When approached with the topic of mortality—one's own or a loved one's—most people tend to shy away.
Still, this heavy topic is one most of us will encounter. Staying informed about your options is essential to easing any stress and financial burden placed on those we may eventually leave. Having a plan ensures one's wishes are honored, conventionally or otherwise.
A funeral allows loved ones to honor, recognize and celebrate the life of the person who died, in a way unique to them.
The median cost of a funeral with viewing and burial is $8,755, according to the National Funeral Directors Association. Broken down, the cost usually includes services such as transfer of the remains, embalming, viewing and ceremony, casket, vault, funeral transportation and professional services fees—and doesn't include flowers, plot or headstone.
Outlining steps for a funeral with a funeral director will provide assurance and peace of mind, something Sandy Bewell, pre-planning specialist at Gerst Funeral Homes says you'll be happy you did. While some funeral homes offer monthly payment plans if prepaying all at once isn't feasible, prepaying protects against inflation.
"Individuals I meet with who plan ahead are often astounded at the number of things to be considered when making arrangements," said Bewell. "I walk them through all the components of creating a memorable and meaningful service, to ensure that the loved ones left behind have memories that are embraced and a path that nurtures healing while celebrating the life that was lost."
One option people are often unaware of, Bewell adds, is casket rental, which allows individuals to have a formal service and have the body cremated afterward.
Don't be surprised if you find therapy dogs in funeral homes. The NFDA notes some funeral homes are answering the call of 35 percent of Americans who say they'd like to see more furry companions there for comfort.
If a standard burial isn't appealing, financially or otherwise, cremation is a popular and rising decision. According to the Cremation Association of North America, just 5 percent of people opted for cremation in 1970, versus roughly 55 percent this year. Cremation increases options as to where memorial services can be held. Costs vary depending upon factors such as whether a direct cremation is requested or if a formal funeral service is desired.
Wakes and Home Funerals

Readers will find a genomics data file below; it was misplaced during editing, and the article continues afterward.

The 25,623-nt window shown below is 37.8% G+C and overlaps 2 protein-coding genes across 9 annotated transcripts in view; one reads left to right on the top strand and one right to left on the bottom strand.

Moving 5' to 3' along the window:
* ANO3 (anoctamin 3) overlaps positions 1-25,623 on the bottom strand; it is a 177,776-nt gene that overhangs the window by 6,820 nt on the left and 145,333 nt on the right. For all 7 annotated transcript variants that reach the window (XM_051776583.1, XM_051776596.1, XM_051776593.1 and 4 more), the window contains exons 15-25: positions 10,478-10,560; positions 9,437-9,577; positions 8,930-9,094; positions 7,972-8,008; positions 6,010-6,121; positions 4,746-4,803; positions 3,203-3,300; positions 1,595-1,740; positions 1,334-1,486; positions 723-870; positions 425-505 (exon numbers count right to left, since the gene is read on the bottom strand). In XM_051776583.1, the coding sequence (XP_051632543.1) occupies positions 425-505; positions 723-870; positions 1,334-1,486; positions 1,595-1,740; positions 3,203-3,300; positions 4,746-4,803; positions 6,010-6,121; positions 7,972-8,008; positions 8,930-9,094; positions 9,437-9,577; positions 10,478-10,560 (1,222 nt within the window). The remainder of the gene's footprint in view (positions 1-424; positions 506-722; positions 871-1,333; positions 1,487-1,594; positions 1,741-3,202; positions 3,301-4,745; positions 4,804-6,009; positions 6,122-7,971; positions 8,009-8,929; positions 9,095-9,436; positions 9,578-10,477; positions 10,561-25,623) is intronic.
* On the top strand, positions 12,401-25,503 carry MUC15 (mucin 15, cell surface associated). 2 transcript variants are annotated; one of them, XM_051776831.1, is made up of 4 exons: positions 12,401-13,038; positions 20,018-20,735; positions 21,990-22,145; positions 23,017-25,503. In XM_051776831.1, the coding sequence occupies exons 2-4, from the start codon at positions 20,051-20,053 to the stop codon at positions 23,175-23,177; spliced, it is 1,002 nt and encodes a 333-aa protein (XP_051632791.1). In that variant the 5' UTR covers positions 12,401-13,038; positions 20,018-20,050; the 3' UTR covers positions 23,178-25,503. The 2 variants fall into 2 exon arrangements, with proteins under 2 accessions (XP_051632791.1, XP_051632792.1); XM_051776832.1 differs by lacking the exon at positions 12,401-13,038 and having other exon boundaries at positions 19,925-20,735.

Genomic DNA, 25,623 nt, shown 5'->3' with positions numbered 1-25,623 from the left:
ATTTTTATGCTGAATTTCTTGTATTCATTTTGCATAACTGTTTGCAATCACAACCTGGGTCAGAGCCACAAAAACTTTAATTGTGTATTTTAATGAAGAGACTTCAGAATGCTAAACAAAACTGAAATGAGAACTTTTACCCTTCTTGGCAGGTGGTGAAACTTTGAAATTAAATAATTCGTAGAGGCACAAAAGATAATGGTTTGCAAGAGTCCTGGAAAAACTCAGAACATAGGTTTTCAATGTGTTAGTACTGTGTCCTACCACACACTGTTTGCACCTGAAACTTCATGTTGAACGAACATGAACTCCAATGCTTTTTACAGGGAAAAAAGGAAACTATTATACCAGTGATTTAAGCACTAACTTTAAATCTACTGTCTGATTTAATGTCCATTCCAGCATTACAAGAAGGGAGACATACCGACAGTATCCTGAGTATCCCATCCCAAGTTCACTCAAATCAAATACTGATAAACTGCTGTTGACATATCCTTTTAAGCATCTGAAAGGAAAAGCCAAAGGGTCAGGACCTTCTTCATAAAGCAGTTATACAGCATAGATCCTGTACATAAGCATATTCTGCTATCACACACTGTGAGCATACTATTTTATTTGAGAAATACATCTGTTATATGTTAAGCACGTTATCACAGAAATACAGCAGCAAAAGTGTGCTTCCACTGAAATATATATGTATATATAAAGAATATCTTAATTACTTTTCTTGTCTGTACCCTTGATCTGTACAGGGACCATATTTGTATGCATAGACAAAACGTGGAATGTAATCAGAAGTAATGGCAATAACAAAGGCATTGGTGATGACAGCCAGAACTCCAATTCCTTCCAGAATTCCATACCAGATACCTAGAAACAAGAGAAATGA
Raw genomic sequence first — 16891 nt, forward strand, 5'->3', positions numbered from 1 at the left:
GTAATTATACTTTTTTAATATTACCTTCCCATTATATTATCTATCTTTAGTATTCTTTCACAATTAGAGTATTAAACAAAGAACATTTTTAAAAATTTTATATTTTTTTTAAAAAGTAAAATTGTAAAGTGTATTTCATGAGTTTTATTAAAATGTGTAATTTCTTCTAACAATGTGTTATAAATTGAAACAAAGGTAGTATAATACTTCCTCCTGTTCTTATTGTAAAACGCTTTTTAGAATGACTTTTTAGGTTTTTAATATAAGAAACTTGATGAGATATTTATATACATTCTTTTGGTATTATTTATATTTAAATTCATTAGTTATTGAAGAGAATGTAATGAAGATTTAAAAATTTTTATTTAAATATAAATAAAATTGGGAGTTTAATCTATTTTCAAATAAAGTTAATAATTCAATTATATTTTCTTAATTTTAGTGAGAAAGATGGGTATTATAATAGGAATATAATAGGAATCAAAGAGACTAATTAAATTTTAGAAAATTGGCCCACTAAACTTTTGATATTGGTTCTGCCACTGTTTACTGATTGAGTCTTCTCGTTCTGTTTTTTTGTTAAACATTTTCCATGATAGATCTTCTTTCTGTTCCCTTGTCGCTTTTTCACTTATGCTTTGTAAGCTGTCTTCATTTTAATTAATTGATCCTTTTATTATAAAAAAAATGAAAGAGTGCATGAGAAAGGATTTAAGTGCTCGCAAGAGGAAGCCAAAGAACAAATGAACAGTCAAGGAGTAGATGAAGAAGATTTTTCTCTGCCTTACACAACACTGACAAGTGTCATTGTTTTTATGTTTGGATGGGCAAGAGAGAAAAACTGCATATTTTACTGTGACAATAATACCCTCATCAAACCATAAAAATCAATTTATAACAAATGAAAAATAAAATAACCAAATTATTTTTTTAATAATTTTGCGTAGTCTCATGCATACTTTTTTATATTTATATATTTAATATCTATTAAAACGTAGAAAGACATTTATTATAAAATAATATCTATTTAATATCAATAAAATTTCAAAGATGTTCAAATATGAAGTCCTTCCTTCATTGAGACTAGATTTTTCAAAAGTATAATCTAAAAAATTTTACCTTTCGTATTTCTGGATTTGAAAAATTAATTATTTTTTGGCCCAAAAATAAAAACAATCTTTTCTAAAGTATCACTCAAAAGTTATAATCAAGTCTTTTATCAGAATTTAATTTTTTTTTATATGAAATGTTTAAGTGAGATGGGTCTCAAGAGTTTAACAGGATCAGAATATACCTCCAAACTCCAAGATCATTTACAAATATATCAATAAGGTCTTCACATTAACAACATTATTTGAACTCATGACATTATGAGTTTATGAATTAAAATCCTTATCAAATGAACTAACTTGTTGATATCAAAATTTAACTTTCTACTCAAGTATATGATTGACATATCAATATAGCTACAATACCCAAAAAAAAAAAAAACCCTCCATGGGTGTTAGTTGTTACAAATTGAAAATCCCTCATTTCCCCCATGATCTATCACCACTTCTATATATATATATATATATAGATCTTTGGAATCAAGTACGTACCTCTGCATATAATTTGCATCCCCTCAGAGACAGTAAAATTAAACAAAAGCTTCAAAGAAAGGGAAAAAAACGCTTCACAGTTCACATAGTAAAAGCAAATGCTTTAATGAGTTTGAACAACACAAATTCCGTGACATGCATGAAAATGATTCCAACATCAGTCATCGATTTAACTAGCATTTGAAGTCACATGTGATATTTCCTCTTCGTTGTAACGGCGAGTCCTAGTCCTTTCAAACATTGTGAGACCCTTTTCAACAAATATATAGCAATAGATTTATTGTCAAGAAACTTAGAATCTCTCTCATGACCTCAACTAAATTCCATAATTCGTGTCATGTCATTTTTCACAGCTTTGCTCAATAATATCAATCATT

Reflecting the past and gaining in popularity are wakes and home funerals. With Celtic roots in Ireland and in contrast to somber gatherings, wakes—filled with eating, drinking, dancing and laughter—tend to be less formal than modern funerals and allow for more socializing.
Home funerals revive the more intimate practice of family caring for loved ones at home, from death to final disposition.
Science and Body Farms
There's an increasing call for burials and funeral methods to shift in a more environmentally and socially conscious direction—motivating some to consider alternatives to the well-established and traditional. Donating your body to science is one way to continue giving back to society, or even help solve a crime, once you're gone. Garnering more and more attention are Body Farms.
Despite only eight of them in the United States—the first established in 1971 at the University of Tennessee, Knoxville and the latest at Colorado Mesa University—Body Farms have revolutionized the field of forensic anthropology. At the UT Body Farm, officially named the Anthropology Research Facility, donated bodies are used to learn more about human decomposition and aid law enforcement in solving criminal cases in varying settings and climates. Once analysis is complete, skeletal remains may be returned to families upon request or are otherwise donated to the William M. Bass Donated Skeletal Collection for further anthropological study.
Alternatives for the Nontraditional
- Ashes may be pressed into a cultured diamond, a vinyl record, fireworks and more.
- A green burial uses biodegradable urns, designed to allow remains to grow into a tree.
- Burial suits transform remains into clean, pollutant-free compost through mushrooms.
- Memorial Spaceflights launch ashes into deep space, among the cosmos.
Written by Sarah Suydam, Staff Writer for West Michigan Woman.